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Sunday, July 21, 2024


Manjeno Raihan Khan, Chief Operating Officer (COO) at Concito PR, also happens to be one of the youngest shareholders of the company. He is quite the man of action, and with his immense sincerity, farsightedness, and versatility in his work, he has brought himself to the position he is in today.

Despite his young age, he has considerable experience in public relation industry, having worked with names like Banglalink, Samsung, GSK, Reckitt, IPDC, Airtel, Huawei, etc.

Fintech team recently went to his office in Banani and talked about the state of PR industry in Bangladesh.

FINTECH: Tell us about Concito PR. When was it established and what’s the story behind it?

Raihan Khan: The journey of Concito PR began in 2009. Before that, I was working in Grameenphone, with GP Marketing team. In fact it was there that we began to see this dream, this dream to not stay behind closed doors and push ourselves to see the world and by seeing the world we would perhaps bring something new, do something new. After leaving Grameenphone, I worked with Top of Mind for a year. The dream was still a part of me.

At Grameenphone, the head of our media team was Moeen bhai (Moeen Tariq, the Managing Director of Concito PR), who inspired and encouraged me to not just dream, but actually do something about it and follow what I wanted to do truly. Thus began our brainstorming and giving a voice to our ideas. It is with Moeen bhai that we laid the foundation for Concito PR.

This idea of a proper Affiliate PR agency in Bangladesh actually came from broad. The Regional office of Burson-Marsteller, one of the largest PR agencies in the world was Genesis Burson-Marsteller who approached us to do a one off project. BM is one of the most renowned PR agencies in the world with office in more than 80 countries. We were only on the verge of forming ours and we were so excited about the opportunity. So, from that single project, our actual journey started.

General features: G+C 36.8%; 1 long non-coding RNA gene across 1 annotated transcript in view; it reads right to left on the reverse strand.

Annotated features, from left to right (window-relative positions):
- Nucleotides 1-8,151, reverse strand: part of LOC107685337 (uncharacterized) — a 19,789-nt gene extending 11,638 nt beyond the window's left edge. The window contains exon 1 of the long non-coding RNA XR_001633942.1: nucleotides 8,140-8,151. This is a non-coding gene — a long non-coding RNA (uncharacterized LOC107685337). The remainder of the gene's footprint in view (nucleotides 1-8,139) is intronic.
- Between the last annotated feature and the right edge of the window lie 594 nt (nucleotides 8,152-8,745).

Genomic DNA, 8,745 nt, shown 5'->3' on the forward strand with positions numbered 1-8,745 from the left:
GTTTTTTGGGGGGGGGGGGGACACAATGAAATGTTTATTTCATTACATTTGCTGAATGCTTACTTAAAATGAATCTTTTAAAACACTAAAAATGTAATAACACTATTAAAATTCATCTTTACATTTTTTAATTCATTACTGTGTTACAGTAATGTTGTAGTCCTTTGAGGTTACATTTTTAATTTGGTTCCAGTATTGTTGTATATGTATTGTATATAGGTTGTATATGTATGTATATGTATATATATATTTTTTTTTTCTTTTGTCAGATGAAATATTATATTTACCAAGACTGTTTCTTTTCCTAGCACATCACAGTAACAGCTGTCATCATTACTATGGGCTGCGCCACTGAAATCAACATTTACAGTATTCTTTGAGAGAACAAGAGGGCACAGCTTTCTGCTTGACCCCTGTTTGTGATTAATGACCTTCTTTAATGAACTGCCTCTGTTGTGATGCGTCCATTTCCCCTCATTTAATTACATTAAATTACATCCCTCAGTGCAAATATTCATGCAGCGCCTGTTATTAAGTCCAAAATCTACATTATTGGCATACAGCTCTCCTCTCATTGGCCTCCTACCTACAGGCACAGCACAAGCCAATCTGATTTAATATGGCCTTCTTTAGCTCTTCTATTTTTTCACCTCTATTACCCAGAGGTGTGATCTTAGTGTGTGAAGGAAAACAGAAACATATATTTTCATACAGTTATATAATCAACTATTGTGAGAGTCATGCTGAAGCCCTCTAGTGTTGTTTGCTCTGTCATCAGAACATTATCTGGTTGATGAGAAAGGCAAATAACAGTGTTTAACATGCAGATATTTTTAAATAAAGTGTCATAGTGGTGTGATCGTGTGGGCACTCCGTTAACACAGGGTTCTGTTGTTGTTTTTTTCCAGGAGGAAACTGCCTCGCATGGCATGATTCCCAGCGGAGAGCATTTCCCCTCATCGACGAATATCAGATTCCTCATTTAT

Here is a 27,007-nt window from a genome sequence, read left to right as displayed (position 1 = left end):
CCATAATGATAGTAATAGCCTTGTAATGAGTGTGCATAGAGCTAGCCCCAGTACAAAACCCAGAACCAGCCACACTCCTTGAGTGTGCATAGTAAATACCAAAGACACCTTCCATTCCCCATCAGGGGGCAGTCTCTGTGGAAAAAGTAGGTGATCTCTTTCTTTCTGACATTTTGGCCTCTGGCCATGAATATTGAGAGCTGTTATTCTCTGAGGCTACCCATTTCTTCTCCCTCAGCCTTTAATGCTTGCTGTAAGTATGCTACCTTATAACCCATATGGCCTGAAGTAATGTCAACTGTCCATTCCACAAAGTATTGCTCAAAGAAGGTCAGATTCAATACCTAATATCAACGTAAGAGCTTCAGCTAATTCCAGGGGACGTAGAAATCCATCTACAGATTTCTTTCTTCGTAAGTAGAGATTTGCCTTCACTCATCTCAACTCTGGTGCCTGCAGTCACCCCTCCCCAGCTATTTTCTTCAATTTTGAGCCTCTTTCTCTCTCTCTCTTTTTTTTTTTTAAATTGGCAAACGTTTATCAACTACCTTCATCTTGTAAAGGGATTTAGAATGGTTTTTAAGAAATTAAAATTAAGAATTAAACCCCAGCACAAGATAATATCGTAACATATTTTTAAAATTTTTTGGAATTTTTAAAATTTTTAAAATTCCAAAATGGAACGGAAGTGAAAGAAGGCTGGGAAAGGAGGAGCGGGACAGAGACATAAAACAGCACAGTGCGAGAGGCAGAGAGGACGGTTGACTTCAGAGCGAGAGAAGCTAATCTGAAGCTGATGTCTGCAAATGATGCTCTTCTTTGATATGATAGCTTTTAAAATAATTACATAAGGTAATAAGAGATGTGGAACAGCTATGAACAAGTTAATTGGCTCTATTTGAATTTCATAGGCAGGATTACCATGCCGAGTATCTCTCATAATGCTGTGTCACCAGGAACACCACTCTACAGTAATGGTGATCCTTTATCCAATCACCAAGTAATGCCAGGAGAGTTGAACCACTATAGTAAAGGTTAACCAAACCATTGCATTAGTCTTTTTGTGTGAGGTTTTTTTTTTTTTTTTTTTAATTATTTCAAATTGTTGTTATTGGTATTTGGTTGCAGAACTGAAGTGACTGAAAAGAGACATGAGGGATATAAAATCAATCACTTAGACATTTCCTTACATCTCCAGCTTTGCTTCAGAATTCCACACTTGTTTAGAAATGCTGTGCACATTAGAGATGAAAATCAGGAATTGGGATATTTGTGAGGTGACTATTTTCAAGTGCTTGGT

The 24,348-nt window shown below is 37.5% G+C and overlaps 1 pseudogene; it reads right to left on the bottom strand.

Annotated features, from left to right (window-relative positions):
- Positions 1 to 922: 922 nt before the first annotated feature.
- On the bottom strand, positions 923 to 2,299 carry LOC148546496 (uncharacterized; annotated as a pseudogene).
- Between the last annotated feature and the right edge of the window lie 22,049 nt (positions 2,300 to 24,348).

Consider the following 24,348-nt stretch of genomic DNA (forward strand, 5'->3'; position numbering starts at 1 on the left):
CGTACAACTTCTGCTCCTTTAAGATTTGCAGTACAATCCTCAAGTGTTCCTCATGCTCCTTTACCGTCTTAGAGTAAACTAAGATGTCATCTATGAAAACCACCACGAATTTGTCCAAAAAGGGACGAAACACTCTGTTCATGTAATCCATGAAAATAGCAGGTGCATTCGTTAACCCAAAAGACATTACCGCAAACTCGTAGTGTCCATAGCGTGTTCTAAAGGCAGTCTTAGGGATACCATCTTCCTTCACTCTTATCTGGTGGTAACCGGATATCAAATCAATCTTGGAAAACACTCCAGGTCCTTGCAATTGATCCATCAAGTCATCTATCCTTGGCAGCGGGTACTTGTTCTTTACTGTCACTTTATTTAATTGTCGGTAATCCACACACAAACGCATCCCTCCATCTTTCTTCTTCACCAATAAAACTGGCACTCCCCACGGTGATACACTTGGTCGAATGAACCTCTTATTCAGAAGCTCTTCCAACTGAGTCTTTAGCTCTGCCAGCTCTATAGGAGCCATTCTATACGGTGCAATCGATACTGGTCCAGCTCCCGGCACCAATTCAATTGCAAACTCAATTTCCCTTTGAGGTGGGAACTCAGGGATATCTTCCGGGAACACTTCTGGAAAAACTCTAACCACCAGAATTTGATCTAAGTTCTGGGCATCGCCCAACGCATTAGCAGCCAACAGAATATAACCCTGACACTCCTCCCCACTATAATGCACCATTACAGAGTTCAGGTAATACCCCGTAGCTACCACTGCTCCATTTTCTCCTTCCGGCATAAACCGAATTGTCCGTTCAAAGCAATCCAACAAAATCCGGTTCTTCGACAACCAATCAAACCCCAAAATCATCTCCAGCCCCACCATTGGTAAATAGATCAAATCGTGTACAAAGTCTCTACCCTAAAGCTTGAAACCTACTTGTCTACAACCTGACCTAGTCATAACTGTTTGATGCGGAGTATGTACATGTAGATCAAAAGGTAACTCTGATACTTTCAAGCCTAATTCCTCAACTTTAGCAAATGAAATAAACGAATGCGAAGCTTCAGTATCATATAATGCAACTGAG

Impact PR was the pioneer in establishing the first professional institution for public relations in Bangladesh. The second was Masthead PR. We started at number three. However, our structures were very different, and in fact our approach was very different from the others. We were not depending on Media Buying Clout, rather started practicing PR on strategic level, with story-telling and advocacy. BM helped us a lot with the approach.

F: What was it like in the early days for the company?

Raihan Khan: Initially we struggled a lot, to be honest. Mostly because not everyone was familiar with the concept of PR or what it entails. However, around 2013 to 2014 there was this sudden wave of interesting projects coming up in Bangladesh that opened up a lot of prospects for PR. New generation marketers from different brands started looking at PR in a different way and started exploring this arena as a new form of communication. In fact, the early days PR agencies had a good role in educating people about the magic of PR and how this tool can be used to uphold the Reputation of a organization. After all, upholding a positive reputation of a company in the eyes of the stakeholders is one of the core aspects of PR.

F: In countries like the UK there is a specific PR subject called ‘Reputation Management.’ As a PR agency in Bangladesh, how successful have you been in establishing this concept here and have your clients gotten on board with it?

Raihan Khan: Well, Reputation Management is the CORE agenda of practicing Public Relations. And, either way (structured or unstructured), entities have been practicing Reputation Management for long. I can’t speak for everyone, but I will definitely say that the telecommunications started realizing the necessity of Reputation Management in rather structured manner before other sectors. They’ve understood how a consultancy firm can help: By using modern research backed data, doing perception audit among stakeholders and finally use Public Relation to manage the company’s “Reputation”. However, it is not a common practice just yet, and it is not a feeling that has been accepted by most growing companies in our country.